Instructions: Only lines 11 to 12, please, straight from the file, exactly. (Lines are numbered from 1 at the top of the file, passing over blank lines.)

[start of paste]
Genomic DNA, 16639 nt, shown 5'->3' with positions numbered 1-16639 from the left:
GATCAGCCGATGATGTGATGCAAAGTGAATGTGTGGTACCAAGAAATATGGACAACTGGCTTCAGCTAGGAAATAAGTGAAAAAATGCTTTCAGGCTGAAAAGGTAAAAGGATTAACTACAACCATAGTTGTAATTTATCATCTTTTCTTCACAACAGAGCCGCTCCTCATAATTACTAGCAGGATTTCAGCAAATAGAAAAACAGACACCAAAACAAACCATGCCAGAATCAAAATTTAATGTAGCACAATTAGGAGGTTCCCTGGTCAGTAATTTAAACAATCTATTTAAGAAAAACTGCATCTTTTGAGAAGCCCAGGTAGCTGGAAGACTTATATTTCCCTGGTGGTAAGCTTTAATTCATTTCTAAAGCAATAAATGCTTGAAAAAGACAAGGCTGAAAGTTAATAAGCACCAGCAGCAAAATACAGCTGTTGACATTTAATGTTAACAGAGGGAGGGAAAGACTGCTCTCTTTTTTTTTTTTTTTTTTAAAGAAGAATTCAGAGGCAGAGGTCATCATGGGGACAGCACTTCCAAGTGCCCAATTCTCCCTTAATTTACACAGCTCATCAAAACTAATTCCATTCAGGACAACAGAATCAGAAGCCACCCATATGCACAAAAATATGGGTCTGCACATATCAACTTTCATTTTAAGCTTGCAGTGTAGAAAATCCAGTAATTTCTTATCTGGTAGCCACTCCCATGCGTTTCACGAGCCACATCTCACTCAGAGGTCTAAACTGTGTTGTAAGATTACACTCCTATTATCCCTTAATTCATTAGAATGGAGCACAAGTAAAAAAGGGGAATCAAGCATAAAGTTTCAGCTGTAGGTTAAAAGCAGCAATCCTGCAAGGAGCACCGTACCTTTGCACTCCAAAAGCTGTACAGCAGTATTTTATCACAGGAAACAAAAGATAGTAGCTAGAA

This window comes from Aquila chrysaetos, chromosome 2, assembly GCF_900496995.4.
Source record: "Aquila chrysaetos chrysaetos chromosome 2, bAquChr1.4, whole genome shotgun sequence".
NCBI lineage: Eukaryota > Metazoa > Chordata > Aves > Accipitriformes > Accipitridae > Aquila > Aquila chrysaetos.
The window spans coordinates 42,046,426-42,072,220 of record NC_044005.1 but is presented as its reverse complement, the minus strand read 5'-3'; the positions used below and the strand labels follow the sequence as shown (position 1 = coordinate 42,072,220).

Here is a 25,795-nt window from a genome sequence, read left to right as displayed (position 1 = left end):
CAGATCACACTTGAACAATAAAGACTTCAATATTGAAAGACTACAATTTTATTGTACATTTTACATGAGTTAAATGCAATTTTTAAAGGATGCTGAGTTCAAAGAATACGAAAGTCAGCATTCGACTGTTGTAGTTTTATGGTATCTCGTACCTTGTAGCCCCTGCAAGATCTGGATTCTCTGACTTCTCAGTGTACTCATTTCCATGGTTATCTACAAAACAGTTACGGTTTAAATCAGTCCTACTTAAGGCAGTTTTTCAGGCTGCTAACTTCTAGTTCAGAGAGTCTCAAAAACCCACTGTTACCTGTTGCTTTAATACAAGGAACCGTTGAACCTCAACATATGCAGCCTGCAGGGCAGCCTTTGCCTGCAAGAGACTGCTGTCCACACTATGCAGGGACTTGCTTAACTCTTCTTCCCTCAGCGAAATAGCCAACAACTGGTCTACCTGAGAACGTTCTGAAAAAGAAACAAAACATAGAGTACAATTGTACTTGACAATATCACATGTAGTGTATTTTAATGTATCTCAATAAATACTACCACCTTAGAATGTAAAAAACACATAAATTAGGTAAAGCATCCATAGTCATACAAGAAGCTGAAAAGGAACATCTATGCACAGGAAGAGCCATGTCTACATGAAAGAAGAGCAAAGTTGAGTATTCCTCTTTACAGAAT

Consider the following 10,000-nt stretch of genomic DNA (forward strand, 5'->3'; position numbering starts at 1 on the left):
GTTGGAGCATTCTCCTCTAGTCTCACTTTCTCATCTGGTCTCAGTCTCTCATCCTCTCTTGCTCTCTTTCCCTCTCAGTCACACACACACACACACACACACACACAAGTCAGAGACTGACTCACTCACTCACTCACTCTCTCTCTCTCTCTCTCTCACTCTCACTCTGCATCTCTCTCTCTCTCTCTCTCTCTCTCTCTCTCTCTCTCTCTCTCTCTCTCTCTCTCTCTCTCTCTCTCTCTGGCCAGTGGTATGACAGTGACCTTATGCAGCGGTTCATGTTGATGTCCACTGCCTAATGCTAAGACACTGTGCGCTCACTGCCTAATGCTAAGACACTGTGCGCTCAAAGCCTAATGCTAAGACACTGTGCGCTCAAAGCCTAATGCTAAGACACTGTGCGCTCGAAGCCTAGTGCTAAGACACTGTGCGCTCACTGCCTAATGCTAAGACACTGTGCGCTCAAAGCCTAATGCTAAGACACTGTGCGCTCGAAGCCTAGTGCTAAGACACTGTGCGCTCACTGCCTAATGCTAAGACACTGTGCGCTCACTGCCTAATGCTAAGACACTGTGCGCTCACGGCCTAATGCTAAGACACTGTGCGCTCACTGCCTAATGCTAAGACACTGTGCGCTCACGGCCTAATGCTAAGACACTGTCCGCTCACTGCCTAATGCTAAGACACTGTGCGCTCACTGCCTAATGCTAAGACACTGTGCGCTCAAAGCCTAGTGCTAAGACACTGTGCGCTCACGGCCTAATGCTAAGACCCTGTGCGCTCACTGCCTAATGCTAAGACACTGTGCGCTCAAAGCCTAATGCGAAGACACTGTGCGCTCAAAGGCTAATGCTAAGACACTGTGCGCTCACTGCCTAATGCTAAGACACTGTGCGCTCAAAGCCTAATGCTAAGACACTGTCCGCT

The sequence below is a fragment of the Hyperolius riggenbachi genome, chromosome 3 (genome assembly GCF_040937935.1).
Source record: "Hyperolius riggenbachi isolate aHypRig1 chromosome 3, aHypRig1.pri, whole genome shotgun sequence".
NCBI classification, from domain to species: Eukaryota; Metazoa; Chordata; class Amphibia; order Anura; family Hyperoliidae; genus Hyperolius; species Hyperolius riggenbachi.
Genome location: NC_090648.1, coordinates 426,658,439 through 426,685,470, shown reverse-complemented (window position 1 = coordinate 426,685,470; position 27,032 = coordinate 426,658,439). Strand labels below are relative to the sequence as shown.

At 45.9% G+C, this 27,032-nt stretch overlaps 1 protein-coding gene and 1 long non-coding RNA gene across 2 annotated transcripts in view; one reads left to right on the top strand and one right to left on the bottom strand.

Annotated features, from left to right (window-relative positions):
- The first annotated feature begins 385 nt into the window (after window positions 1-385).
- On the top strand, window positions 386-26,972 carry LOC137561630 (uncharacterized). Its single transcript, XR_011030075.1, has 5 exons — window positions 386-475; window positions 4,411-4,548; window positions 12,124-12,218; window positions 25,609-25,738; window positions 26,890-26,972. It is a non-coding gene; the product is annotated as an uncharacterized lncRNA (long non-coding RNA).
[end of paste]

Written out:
The sequence below is a fragment of the Hyperolius riggenbachi genome, chromosome 3 (genome assembly GCF_040937935.1).
Source record: "Hyperolius riggenbachi isolate aHypRig1 chromosome 3, aHypRig1.pri, whole genome shotgun sequence".